"I think it is important that we either catch him or kill him," Bremer told the British Broadcasting Corp. "There is no doubt that the fact that we have not been able to show his fate allows the remnants on the Baath regime to go around the bazaars and villages and say Saddam will come back so do not cooperate with the coalition."
Bremer said progress was being made in restoring basic services to the country such as health care, water and power supplies. Speaking from Iraq, he said Baghdad now had 18 to 20 hours of electricity a day and that law and order would soon be restored.
"Am I satisfied? No," said Bremer, "We will do our best and we will succeed. I do not know when that will be."
Iraqi National Congress leader Ahmed Chalabi said Sunday he believes that Saddam had issued a written plan to foment postwar chaos in case of his defeat, including attacks on U.S. forces and the sabotaging of oil pipelines, electricity and water.
"I think that Saddam had this plan done, and it's being implemented by the remnants of his regime," Chalabi said on CNN's "Late Edition."
Ordinary Iraqis are growing more and more frustrated with the lack of water and electricity, especially with temperatures soaring as high as 117 degrees Fahrenheit. They are also clamoring for improved security in the capital, where nightly blackouts have helped turn the streets over to roaming bandits.
"It is true America is strong but it will not be good for America if they don't get this situation under control," said Haleem Shaqir, a 65-year-old merchant. "We need stability. We need security."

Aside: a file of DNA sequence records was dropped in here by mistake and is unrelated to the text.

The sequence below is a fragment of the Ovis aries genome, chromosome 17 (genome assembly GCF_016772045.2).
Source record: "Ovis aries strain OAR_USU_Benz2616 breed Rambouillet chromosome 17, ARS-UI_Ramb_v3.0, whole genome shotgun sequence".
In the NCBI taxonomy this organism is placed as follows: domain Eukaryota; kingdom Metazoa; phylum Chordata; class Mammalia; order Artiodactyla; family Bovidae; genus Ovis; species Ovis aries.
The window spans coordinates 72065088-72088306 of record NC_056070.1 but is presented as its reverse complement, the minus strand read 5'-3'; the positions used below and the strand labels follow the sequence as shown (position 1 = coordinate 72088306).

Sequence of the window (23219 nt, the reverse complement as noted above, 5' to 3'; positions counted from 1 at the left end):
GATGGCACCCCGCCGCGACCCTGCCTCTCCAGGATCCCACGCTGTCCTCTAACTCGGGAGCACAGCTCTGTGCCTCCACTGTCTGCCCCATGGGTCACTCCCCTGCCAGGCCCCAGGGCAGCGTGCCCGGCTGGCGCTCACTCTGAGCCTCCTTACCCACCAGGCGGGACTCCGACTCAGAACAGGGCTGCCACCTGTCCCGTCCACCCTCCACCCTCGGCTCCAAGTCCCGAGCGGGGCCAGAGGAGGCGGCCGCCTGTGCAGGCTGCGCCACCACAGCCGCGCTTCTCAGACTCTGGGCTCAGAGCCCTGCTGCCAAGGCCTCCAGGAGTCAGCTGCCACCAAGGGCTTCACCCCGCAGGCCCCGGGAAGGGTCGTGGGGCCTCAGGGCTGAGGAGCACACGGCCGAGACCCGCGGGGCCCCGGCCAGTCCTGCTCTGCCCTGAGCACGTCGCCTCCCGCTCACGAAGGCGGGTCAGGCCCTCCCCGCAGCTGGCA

The shaky relationship between occupier and occupied came to the fore in a confrontation Sunday morning in Fallujah, a restive town west of Baghdad that's seen a number of attacks on U.S. troops since the Americans shot and killed 20 protesters during demonstration in April.
A shouting match broke out when an Iraqi civilian, Jamal Shalal Habib al-Mahemdi, accused a U.S. soldier of stealing $600 from his car.
The soldier tried to wave the man on, but, at the behest of bystanders, his superior officer, Sgt. James A. Phillips, searched his pockets and found the money. Phillips then returned the bills to al-Mahemdi, who waved them above his head and cursed the soldier.
It was not clear if the soldier, whose name was not immediately available, would be disciplined. Maj. Sean Gibson, a U.S. military spokesman in Baghdad, said he had not heard of the incident but was sure it would be investigated.
The incident was witnessed by an Associated Press photographer.
Meanwhile, two American troops were injured and an Iraqi civilian was killed when an explosive device went off alongside a U.S. military convoy on a road leading to Baghdad International Airport, the military said.
In other violence, insurgents on Sunday ambushed a U.S. patrol west of Baghdad using rocket propelled grenades.
One of the grenades struck a Bradley fighting vehicle patrolling near Khaldiyah, 35 miles west of Baghdad, but didn't cause any significant damage or injuries. U.S. troops returned fire with 25 mm cannon, but apparently failed to inflict any casualties on the attackers, who ran away.